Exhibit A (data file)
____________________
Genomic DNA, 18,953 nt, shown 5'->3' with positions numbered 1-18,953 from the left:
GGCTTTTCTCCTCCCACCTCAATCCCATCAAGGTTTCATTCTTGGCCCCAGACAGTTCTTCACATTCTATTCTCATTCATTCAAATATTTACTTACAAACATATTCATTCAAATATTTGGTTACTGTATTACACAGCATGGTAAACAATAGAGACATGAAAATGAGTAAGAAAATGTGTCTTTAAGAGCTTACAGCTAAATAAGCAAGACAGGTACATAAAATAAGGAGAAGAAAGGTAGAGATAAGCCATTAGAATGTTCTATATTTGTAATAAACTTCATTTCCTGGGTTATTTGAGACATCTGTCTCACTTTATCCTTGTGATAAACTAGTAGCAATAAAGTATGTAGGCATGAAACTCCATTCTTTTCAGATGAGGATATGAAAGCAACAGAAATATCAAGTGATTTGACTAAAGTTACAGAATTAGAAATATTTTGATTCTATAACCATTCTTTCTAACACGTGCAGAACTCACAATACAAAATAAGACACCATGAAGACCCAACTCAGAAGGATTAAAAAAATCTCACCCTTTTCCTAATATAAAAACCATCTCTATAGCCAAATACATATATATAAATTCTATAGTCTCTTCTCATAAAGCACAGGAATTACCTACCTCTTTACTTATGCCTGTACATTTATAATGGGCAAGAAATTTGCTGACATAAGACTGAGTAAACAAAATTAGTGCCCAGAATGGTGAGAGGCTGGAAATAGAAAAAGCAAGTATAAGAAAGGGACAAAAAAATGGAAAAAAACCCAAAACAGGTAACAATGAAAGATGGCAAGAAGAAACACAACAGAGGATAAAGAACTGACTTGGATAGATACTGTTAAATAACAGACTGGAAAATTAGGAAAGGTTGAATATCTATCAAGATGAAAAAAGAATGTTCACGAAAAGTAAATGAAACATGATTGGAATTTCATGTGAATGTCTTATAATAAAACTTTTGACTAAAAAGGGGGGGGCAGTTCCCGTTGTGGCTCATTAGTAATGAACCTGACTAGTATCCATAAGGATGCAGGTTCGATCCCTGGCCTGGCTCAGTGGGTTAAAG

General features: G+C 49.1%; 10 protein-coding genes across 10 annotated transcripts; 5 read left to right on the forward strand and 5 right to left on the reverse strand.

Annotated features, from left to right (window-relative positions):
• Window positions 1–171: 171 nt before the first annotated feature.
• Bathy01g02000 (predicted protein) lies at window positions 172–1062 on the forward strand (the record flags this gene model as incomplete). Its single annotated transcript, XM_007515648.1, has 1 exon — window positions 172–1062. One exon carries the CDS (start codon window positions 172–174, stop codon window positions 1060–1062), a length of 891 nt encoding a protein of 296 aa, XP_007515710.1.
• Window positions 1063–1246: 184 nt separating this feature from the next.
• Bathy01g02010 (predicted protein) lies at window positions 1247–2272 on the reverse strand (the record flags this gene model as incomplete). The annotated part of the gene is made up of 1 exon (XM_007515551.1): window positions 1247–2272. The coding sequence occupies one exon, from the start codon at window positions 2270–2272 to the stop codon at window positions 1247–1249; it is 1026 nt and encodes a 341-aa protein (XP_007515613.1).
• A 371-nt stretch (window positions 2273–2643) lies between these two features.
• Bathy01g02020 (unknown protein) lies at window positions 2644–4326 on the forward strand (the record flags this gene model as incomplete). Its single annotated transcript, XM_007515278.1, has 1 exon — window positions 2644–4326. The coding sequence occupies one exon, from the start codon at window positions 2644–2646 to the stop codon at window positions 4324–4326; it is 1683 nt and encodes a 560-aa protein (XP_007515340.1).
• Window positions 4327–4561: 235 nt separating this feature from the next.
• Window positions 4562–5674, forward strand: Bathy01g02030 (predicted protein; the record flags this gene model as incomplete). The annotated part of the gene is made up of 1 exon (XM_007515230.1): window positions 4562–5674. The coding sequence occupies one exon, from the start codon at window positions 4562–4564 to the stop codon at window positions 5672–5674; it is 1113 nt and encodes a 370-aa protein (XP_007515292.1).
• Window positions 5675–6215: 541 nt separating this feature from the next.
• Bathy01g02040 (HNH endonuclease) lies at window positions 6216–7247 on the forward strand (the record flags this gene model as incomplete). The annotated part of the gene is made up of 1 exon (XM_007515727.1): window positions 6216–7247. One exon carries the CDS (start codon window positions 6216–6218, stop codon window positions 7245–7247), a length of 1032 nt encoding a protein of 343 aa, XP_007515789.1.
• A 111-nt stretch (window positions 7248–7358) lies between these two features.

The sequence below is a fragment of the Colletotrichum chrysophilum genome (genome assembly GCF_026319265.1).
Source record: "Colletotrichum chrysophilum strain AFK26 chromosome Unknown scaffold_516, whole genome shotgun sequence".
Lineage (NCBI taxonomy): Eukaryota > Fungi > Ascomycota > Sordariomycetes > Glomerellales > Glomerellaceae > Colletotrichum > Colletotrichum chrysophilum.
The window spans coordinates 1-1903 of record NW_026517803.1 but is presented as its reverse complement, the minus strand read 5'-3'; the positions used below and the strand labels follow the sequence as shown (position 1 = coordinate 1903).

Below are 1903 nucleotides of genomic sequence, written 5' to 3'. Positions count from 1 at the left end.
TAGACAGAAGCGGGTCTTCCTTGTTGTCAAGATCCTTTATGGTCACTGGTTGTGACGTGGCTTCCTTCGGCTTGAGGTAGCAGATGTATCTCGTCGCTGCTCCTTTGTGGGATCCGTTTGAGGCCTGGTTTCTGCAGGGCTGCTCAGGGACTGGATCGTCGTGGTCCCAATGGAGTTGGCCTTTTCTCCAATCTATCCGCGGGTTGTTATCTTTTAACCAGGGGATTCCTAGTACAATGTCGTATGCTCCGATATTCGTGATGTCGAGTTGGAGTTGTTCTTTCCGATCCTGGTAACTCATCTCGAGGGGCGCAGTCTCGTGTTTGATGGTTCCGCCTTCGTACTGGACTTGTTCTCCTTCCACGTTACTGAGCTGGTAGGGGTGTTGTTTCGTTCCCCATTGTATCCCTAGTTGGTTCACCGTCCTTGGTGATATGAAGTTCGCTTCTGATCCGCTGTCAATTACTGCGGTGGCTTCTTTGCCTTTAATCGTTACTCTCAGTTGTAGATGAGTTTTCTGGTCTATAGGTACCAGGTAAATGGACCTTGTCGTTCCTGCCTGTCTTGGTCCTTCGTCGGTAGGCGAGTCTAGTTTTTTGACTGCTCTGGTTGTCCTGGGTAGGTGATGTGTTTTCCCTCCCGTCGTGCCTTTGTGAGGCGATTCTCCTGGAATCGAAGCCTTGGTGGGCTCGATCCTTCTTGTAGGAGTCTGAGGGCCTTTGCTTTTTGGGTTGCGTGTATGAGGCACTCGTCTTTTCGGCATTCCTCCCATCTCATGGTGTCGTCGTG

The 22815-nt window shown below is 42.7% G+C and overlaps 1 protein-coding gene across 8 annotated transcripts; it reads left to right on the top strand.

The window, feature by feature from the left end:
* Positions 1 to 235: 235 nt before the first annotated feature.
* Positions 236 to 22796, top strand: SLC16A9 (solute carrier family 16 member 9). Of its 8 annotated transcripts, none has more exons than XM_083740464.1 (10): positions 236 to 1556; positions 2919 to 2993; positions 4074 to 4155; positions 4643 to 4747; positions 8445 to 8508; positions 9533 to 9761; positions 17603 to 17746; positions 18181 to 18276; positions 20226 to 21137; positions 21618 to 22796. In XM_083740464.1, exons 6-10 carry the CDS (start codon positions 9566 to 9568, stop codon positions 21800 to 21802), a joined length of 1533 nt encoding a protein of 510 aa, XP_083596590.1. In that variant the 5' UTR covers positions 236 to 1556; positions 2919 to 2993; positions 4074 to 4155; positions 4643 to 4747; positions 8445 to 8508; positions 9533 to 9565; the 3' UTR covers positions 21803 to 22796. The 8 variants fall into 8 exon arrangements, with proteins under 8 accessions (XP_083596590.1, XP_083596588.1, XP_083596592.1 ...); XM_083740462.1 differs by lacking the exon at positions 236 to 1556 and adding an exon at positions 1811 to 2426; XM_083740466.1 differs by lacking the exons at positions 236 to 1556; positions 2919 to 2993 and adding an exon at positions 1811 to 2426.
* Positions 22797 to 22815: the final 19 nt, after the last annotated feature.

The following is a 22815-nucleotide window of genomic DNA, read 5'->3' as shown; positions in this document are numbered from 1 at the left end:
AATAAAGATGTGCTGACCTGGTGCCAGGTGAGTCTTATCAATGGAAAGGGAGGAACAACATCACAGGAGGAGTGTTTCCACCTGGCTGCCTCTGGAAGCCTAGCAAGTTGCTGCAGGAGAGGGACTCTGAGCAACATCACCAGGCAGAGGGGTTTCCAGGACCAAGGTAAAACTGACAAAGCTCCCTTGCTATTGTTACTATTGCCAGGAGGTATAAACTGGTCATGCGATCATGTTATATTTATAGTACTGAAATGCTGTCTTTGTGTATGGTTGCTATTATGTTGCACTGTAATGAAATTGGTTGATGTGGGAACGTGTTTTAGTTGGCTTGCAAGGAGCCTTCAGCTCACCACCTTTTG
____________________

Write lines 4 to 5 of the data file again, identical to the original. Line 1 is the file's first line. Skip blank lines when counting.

Annotated features, from left to right (window-relative positions):
• Window positions 1–171: 171 nt before the first annotated feature.